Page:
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How to handle your child not liking a new spouse

On Behalf of | Feb 15, 2023 | Family Law |

It’s common for children to dislike their parent’s new spouse, whether it’s yours or your ex’s. Illinois requires divorced parents to follow a co-parenting plan, which typically outlines rules for taking turns looking after their child. Although it’s important to respect your ex’s time with the kids, you should be aware of warning signs of abuse.

Don’t jump to conclusions

When your child doesn’t like your ex’s new spouse, you might worry that they’re a bad person. This isn’t necessarily the case. Your child might need time to find acceptance that their parents aren’t going to be together.

Ask the right questions

Asking your child the right questions about why they don’t like their new step-parent will help clue you in to whether they’re struggling to adjust or there’s mistreatment going on. Setting aside time for you and your child makes it easier for them to open up to you. You could take them to their favorite restaurant or play a game with them.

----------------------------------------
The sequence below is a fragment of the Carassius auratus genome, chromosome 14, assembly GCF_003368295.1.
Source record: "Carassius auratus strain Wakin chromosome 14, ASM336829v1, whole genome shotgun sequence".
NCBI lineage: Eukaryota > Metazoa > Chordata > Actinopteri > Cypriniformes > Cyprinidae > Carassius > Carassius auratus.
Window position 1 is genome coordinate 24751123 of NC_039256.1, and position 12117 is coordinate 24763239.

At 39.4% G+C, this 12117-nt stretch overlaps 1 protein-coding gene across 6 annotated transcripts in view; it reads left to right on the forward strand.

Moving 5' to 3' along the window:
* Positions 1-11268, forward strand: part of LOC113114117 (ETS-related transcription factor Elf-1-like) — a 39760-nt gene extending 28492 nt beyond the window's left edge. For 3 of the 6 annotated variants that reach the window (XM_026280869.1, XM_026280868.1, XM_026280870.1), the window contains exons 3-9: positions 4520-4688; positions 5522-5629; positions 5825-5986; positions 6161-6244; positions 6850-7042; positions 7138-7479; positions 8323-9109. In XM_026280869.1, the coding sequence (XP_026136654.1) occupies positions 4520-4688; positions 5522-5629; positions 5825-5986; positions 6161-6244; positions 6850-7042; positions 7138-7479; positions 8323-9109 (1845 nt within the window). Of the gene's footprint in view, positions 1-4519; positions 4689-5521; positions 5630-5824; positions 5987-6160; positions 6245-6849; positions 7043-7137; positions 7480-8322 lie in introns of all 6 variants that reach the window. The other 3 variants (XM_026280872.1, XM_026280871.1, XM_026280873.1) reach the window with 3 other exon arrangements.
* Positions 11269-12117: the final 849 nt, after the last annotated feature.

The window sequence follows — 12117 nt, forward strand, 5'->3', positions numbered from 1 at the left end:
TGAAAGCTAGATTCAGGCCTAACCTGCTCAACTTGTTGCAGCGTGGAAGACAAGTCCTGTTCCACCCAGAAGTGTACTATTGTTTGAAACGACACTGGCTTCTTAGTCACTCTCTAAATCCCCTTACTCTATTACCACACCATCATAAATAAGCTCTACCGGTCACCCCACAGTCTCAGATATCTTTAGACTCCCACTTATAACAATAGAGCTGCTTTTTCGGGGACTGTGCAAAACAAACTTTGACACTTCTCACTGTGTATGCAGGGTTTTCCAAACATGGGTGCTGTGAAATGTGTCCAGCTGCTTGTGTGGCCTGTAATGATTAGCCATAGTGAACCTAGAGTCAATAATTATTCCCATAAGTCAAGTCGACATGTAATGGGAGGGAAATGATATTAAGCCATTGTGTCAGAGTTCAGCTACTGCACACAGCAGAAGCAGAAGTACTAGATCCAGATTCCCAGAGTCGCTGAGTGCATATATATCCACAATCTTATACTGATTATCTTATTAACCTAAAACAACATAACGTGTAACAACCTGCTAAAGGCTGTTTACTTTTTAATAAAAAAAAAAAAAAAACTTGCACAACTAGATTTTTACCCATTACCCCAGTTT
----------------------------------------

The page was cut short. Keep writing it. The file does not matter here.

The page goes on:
Validate their feelings

Listening to your child’s reasoning and showing compassion for how they feel helps keep the door to important conversations open. If you tell them their reason for disliking the new spouse is silly or unfounded, they are more likely to become closed off. You can reassure them that their other parent’s new spouse isn’t to blame for your divorce while still showing an understanding of their pain.

Discuss minor issues with your ex

If your child isn’t happy about a routine, lack of routine or another habit of their new step-parent, then you could discuss it with your ex and their spouse. To help the conversation go smoothly, you may want to avoid directly saying that your child doesn’t like them. Maintaining a collaborative and solution-oriented approach encourages everyone to work on a solution rather than mistaking the discussion as an attack.

Collect evidence

In cases of abuse, save any evidence of mistreatment that you have to prepare for taking legal action. Emotional abuse might be harder to prove, so you could take your child to a therapist to gather evidence.

Children often find it challenging to adjust to their parents remarrying. It could trigger heartache over your divorce again. Other possible reasons for disliking the new spouse could be a personality clash or mistreatment.